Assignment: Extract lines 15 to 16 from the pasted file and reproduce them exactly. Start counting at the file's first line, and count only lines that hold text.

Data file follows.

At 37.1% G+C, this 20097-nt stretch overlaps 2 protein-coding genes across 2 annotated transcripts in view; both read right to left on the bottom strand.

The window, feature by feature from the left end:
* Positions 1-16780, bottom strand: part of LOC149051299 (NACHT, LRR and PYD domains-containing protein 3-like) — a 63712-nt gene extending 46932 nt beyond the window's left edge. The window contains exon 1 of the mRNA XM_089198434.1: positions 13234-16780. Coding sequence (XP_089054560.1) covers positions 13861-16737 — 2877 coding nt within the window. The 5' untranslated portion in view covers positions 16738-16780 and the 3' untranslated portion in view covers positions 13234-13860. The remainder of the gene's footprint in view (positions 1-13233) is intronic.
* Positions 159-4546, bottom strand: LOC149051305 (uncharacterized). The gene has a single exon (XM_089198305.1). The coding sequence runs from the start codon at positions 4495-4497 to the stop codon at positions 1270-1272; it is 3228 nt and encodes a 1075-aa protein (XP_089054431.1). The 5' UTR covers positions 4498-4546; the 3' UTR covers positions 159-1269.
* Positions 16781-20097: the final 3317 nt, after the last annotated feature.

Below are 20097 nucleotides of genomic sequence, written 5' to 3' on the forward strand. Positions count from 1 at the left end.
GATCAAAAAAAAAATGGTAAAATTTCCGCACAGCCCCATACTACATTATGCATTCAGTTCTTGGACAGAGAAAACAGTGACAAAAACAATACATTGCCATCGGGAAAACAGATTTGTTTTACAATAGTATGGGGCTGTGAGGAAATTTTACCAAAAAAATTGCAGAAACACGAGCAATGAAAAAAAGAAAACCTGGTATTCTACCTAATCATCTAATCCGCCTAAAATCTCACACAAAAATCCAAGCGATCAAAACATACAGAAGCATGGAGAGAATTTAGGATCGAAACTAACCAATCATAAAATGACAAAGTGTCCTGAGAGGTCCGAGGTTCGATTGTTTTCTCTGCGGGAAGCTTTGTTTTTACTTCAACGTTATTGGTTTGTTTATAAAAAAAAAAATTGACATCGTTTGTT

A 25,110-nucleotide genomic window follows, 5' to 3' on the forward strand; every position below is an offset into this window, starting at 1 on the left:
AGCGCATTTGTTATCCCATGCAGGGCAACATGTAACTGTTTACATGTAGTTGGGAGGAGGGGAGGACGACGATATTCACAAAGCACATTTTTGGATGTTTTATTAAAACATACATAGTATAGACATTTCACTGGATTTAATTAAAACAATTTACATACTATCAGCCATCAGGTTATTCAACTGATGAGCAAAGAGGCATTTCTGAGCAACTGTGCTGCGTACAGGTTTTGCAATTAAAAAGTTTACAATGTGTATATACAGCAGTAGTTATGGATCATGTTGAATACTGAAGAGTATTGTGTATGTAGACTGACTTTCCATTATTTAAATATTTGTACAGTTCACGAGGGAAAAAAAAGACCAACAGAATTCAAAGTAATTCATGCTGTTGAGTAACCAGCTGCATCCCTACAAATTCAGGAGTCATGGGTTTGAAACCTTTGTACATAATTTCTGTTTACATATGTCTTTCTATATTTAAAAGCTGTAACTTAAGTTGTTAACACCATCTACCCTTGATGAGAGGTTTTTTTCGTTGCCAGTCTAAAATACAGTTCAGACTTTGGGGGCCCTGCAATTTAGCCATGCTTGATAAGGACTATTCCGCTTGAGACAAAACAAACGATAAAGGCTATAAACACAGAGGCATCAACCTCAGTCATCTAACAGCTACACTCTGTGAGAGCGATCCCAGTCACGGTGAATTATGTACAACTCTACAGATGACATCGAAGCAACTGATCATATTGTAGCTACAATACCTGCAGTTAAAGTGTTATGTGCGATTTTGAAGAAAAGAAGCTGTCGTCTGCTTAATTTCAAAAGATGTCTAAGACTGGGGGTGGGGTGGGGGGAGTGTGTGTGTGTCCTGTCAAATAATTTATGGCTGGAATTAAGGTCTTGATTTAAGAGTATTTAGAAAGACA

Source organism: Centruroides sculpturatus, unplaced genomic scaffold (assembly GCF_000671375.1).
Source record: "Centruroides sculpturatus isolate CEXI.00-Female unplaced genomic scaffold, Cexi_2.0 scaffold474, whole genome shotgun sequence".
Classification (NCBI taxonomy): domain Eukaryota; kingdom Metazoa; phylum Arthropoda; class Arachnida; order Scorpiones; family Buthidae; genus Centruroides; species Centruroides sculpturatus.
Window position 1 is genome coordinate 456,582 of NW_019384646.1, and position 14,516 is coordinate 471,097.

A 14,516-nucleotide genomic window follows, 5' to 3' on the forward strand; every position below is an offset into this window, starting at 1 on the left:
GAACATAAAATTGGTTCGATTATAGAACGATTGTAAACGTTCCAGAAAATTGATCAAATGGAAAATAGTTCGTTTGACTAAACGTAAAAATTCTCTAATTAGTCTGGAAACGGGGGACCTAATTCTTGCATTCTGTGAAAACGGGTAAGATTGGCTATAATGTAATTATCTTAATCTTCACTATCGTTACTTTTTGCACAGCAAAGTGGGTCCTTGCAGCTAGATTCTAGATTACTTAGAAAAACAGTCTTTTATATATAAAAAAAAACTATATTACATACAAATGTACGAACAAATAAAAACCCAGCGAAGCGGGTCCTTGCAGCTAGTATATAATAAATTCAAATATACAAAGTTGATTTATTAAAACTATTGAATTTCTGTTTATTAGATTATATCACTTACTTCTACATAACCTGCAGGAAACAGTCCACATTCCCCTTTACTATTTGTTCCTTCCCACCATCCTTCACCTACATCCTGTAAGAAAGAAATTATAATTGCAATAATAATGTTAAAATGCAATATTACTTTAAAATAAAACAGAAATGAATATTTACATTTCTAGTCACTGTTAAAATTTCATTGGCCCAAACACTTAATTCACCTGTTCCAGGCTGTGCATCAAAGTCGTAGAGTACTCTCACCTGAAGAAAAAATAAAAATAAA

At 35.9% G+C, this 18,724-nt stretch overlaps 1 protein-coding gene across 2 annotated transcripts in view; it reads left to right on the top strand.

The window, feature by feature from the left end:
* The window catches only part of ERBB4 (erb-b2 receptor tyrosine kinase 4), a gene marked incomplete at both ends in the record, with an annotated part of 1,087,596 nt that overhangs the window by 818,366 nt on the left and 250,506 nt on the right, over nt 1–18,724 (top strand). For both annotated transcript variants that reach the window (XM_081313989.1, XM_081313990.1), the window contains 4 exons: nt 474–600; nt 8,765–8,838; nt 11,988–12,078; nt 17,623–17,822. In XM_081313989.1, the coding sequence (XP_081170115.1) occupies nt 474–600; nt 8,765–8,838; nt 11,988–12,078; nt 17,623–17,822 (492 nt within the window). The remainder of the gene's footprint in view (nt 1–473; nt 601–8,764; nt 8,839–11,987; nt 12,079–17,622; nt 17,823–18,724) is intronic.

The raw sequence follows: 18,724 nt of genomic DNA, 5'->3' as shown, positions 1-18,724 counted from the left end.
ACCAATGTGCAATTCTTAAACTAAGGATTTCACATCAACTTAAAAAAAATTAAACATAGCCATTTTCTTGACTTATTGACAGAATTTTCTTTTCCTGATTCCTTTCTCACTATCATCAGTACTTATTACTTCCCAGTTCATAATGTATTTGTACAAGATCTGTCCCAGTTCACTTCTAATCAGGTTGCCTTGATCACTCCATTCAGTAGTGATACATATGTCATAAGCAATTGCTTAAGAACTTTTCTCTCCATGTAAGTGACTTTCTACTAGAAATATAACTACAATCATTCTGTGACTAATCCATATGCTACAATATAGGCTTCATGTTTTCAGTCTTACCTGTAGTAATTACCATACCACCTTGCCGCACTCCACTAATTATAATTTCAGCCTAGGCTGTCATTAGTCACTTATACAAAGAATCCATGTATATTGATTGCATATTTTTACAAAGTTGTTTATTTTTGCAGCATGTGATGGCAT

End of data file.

GAACATAAAATTGGTTCGATTATAGAACGATTGTAAACGTTCCAGAAAATTGATCAAATGGAAAATAGTTCGTTTGACTAAACGTAAAAATTCTCTAATTAGTCTGGAAACGGGGGACCTAATTCTTGCATTCTGTGAAAACGGGTAAGATTGGCTATAATGTAATTATCTTAATCTTCACTATCGTTACTTTTTGCACAGCAAAGTGGGTCCTTGCAGCTAGATTCTAGATTACTTAGAAAAACAGTCTTTTATATATAAAAAAAAACTATATTACATACAAATGTACGAACAAATAAAAACCCAGCGAAGCGGGTCCTTGCAGCTAGTATATAATAAATTCAAATATACAAAGTTGATTTATTAAAACTATTGAATTTCTGTTTATTAGATTATATCACTTACTTCTACATAACCTGCAGGAAACAGTCCACATTCCCCTTTACTATTTGTTCCTTCCCACCATCCTTCACCTACATCCTGTAAGAAAGAAATTATAATTGCAATAATAATGTTAAAATGCAATATTACTTTAAAATAAAACAGAAATGAATATTTACATTTCTAGTCACTGTTAAAATTTCATTGGCCCAAACACTTAATTCACCTGTTCCAGGCTGTGCATCAAAGTCGTAGAGTACTCTCACCTGAAGAAAAAATAAAAATAAA

At 35.9% G+C, this 18,724-nt stretch overlaps 1 protein-coding gene across 2 annotated transcripts in view; it reads left to right on the top strand.